The city of Bethel is located north of Jerusalem and is identified as what is now the Arab village Bitan. It is first mentioned as a place near which Abraham first settled when arriving in Canaan, and is mentioned throughout Israelite history in the Bible. The archaeological findings date as far back as the 21st century BCE.
According to the Book of Genesis, Bethel, literally “The House of God,” which was originally named Luz, was thus named by the Patriarch Jacob. It was there that Jacob, when sleeping on the road after escaping from his brother, Esau, saw a vision of a ladder reaching up into the heavens and angels ascending and descending on it. It was during this vision that he was promised the land of Israel for his descendants, and he proceeded to make a vow to God: “If God will be with me, and keep me in this way that I am going . . . so that I return to my father’s house in peace, then YHWH shall be my God” (Genesis 28:20-21).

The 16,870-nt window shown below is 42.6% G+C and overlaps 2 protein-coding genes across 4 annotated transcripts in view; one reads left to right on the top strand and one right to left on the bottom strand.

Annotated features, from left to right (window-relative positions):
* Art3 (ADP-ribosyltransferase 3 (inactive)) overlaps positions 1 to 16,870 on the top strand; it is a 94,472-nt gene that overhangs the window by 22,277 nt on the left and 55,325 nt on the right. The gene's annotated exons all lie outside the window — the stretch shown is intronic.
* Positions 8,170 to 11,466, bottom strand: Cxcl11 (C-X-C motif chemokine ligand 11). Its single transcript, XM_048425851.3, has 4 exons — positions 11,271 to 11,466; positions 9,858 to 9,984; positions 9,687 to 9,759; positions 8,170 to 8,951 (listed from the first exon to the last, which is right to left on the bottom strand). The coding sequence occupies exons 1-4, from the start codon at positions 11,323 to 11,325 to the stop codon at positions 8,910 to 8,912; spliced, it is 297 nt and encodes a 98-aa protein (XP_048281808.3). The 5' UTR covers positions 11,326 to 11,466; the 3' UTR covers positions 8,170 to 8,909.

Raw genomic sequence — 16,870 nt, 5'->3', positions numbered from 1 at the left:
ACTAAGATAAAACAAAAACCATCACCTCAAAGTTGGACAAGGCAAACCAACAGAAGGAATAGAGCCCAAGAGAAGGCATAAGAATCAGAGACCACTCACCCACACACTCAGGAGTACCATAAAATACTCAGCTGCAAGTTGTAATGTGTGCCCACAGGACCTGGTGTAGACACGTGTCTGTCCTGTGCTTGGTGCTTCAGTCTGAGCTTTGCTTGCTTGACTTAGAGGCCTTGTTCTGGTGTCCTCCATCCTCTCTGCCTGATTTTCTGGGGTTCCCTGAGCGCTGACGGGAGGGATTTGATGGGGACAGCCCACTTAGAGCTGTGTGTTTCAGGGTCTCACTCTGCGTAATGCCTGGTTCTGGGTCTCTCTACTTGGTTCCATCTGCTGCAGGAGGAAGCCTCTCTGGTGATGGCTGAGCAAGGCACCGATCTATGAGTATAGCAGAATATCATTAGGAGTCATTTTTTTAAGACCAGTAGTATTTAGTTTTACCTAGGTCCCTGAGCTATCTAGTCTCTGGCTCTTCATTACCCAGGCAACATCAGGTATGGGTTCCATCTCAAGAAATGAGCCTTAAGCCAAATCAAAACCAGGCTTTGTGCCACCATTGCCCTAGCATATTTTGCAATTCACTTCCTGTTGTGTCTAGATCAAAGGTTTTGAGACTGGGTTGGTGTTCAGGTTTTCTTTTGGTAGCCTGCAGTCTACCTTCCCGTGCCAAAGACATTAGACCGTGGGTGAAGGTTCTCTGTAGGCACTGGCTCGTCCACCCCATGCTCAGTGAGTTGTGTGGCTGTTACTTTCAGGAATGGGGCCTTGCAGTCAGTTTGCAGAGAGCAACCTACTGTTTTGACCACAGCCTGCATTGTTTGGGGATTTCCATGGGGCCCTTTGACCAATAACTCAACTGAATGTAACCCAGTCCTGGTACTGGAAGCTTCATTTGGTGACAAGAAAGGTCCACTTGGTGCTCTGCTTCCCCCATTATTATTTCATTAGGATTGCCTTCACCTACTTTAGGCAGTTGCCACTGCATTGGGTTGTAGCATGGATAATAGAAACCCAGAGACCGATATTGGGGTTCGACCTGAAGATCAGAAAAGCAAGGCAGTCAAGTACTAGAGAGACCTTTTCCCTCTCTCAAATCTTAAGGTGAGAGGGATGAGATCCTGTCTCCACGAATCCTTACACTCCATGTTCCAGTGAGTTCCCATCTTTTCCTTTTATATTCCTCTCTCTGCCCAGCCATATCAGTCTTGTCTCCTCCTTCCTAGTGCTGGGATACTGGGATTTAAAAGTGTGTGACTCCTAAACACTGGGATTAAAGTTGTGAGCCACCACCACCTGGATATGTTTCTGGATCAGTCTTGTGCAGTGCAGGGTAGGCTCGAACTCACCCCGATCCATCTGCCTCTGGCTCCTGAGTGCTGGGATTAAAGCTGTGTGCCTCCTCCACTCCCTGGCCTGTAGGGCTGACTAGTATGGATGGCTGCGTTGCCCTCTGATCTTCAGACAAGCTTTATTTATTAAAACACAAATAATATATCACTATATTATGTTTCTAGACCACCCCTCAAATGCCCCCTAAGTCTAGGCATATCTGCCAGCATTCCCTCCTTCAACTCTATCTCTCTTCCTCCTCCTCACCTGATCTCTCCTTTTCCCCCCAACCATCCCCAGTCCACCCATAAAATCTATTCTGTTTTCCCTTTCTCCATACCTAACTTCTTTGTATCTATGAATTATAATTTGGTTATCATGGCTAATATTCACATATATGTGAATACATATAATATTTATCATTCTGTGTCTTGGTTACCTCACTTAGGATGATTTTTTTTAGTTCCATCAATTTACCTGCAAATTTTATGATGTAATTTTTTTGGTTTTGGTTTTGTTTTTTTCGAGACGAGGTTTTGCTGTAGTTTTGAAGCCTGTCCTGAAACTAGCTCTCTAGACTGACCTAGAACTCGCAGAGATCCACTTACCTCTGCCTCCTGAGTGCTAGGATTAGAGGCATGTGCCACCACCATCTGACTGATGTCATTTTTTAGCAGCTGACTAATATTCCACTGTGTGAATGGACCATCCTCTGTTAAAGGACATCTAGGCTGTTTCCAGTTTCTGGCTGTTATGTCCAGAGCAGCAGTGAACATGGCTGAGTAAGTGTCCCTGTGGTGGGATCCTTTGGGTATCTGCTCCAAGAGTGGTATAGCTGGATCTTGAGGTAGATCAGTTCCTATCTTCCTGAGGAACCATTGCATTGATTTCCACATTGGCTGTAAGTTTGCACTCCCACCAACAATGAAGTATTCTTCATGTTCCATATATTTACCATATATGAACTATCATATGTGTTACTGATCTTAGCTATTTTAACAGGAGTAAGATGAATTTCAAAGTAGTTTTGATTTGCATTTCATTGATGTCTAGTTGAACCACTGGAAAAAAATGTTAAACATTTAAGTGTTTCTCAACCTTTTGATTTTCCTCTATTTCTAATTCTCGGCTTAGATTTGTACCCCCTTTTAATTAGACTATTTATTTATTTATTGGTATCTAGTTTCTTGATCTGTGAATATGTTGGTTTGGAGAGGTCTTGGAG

Later in the History of Israel, the city was conquered by Joshua and became part of the inheritance of the tribe of Joseph. Bethel was a major city in the times of the Judges and of the prophet Samuel, and an important place of worship. Bethel gained a special status upon the division of the United Kingdom in the days of Jeroboam, and was one of the two major places of worship where the golden calves were placed (along with the northern city of Dan).
Bethel was not destructed during the Assyrian attack against the Israelite kingdom, but it was conquered by the Judean king Josiah, who destroyed the cultic center as part of his religious reformation (circa 622 BCE).
Bethel was resettled after the return of the Jews from the Babylonian exile and thrived throughout the Second Temple Period, and was probably still sparsely populated until the Byzantine period.
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